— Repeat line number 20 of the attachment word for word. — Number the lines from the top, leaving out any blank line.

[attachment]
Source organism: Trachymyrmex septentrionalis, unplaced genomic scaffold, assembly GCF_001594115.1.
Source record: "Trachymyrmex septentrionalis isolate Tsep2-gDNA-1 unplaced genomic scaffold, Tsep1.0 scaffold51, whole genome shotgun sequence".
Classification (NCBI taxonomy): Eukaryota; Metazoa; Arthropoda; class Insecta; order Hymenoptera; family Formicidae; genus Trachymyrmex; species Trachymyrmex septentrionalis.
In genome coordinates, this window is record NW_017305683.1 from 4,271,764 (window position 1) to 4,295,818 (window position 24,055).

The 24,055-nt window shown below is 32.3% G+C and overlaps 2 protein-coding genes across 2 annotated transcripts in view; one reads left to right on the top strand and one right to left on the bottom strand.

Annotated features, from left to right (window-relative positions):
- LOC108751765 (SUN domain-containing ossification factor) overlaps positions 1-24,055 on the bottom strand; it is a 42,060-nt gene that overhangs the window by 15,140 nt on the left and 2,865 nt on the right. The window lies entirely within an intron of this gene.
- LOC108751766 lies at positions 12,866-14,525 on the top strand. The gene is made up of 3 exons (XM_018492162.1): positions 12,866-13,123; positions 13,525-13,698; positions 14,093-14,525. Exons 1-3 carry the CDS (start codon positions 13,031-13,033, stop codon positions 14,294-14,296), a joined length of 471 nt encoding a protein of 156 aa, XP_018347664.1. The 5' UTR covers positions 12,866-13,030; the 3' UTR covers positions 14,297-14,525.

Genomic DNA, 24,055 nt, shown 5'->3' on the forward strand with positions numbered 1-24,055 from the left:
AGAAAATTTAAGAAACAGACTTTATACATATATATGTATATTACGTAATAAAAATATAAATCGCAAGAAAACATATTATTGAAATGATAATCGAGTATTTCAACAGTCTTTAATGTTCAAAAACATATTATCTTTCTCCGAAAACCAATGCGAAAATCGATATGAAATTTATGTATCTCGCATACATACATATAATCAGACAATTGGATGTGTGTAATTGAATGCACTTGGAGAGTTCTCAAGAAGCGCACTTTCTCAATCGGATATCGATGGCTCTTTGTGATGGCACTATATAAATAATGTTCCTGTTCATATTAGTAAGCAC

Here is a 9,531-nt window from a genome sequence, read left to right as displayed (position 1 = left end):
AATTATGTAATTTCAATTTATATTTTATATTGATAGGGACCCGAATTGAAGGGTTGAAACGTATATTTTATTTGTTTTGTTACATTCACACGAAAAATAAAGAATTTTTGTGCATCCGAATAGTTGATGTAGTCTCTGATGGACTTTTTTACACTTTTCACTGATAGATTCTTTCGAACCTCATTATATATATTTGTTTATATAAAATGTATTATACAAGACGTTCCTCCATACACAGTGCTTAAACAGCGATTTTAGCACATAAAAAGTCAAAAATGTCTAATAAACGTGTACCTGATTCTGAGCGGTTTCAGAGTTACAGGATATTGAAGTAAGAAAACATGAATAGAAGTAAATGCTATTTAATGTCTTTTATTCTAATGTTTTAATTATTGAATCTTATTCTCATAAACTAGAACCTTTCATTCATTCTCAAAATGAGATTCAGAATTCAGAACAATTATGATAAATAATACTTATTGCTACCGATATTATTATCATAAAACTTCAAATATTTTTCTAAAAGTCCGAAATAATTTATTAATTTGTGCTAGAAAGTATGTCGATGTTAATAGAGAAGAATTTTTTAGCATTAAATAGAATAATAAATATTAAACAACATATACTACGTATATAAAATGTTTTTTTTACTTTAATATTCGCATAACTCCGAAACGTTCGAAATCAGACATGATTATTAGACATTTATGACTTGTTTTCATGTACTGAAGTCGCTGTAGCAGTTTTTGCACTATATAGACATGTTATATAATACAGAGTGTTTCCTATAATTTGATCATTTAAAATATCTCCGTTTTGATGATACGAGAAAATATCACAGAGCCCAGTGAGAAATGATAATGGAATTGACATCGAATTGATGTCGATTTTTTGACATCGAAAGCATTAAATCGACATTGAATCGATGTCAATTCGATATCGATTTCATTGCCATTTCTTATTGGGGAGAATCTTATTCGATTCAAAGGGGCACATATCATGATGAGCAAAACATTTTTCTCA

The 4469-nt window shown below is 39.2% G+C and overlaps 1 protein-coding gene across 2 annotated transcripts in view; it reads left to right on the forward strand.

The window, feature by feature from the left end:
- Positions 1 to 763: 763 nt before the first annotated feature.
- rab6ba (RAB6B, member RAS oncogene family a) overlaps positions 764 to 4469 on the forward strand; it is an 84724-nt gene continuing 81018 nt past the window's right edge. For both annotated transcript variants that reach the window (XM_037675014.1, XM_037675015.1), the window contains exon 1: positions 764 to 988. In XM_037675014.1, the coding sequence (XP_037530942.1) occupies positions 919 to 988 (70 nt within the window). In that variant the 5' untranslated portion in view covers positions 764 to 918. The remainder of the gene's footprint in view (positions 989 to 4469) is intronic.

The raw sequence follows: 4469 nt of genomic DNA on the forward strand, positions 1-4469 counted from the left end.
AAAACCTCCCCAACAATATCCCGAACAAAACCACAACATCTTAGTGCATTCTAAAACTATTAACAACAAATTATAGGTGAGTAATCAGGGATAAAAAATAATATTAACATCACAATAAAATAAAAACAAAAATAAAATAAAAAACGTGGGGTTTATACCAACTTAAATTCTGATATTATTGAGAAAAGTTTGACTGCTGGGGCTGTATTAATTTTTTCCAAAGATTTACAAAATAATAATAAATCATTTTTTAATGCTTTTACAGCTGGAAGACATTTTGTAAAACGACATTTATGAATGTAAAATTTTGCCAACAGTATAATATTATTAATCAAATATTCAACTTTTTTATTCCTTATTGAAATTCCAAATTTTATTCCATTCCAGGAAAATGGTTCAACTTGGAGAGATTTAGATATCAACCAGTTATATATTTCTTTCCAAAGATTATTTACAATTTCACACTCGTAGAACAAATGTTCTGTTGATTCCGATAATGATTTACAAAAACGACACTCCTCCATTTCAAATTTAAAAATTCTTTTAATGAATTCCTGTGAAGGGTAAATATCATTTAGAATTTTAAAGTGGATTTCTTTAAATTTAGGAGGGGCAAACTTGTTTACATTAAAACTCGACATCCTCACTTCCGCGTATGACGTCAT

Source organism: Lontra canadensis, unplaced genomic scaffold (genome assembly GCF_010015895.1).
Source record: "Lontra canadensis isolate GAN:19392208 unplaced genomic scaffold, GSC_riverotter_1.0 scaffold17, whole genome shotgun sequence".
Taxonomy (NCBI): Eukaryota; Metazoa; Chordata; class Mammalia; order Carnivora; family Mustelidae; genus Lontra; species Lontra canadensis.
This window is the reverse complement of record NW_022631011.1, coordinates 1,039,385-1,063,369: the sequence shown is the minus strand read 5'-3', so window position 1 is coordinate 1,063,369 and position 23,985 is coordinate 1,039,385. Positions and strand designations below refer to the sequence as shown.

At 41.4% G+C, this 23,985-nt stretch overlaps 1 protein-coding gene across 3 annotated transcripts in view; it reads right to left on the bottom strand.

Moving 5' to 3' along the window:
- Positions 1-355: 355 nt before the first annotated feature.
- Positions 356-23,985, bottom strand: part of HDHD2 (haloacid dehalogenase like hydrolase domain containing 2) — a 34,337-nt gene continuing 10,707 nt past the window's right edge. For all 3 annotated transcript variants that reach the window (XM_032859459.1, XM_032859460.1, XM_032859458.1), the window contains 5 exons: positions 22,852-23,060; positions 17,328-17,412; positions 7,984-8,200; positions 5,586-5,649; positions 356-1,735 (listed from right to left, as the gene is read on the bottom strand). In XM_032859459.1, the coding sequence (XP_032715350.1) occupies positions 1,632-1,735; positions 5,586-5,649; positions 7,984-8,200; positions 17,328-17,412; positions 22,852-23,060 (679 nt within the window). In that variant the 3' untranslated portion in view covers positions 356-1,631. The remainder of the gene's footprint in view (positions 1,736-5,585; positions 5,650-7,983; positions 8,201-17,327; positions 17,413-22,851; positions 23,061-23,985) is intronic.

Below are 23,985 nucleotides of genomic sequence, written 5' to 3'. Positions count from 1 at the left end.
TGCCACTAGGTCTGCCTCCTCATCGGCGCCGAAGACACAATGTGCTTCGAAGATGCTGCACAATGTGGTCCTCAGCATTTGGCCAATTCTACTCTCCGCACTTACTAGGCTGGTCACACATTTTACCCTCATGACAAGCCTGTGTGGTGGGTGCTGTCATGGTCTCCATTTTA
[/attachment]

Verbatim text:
Source record: "Lontra canadensis isolate GAN:19392208 unplaced genomic scaffold, GSC_riverotter_1.0 scaffold17, whole genome shotgun sequence".